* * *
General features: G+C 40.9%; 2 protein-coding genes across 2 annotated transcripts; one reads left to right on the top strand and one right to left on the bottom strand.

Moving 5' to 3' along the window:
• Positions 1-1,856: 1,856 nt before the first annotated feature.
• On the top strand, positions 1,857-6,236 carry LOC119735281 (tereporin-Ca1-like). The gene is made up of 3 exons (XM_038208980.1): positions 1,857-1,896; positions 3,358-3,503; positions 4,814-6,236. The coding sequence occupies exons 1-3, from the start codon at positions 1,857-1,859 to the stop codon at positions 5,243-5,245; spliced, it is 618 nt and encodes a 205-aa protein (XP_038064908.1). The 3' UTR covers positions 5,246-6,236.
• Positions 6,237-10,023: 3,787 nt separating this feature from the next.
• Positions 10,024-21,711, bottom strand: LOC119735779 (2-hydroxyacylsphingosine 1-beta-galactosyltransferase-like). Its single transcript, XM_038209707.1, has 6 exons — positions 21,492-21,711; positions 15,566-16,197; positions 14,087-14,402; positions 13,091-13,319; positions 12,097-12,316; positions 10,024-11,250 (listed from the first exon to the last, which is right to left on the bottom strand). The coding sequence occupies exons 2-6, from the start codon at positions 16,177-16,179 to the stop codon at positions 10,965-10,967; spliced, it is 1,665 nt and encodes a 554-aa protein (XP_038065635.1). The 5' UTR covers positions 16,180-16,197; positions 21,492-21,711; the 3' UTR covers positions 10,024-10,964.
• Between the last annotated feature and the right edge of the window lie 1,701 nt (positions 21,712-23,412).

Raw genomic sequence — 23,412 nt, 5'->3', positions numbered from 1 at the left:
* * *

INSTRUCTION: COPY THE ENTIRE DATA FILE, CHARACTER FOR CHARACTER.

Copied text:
General features: G+C 40.9%; 2 protein-coding genes across 2 annotated transcripts; one reads left to right on the top strand and one right to left on the bottom strand.

Moving 5' to 3' along the window:
• Positions 1-1,856: 1,856 nt before the first annotated feature.
• On the top strand, positions 1,857-6,236 carry LOC119735281 (tereporin-Ca1-like). The gene is made up of 3 exons (XM_038208980.1): positions 1,857-1,896; positions 3,358-3,503; positions 4,814-6,236. The coding sequence occupies exons 1-3, from the start codon at positions 1,857-1,859 to the stop codon at positions 5,243-5,245; spliced, it is 618 nt and encodes a 205-aa protein (XP_038064908.1). The 3' UTR covers positions 5,246-6,236.
• Positions 6,237-10,023: 3,787 nt separating this feature from the next.
• Positions 10,024-21,711, bottom strand: LOC119735779 (2-hydroxyacylsphingosine 1-beta-galactosyltransferase-like). Its single transcript, XM_038209707.1, has 6 exons — positions 21,492-21,711; positions 15,566-16,197; positions 14,087-14,402; positions 13,091-13,319; positions 12,097-12,316; positions 10,024-11,250 (listed from the first exon to the last, which is right to left on the bottom strand). The coding sequence occupies exons 2-6, from the start codon at positions 16,177-16,179 to the stop codon at positions 10,965-10,967; spliced, it is 1,665 nt and encodes a 554-aa protein (XP_038065635.1). The 5' UTR covers positions 16,180-16,197; positions 21,492-21,711; the 3' UTR covers positions 10,024-10,964.
• Between the last annotated feature and the right edge of the window lie 1,701 nt (positions 21,712-23,412).

Raw genomic sequence — 23,412 nt, 5'->3', positions numbered from 1 at the left: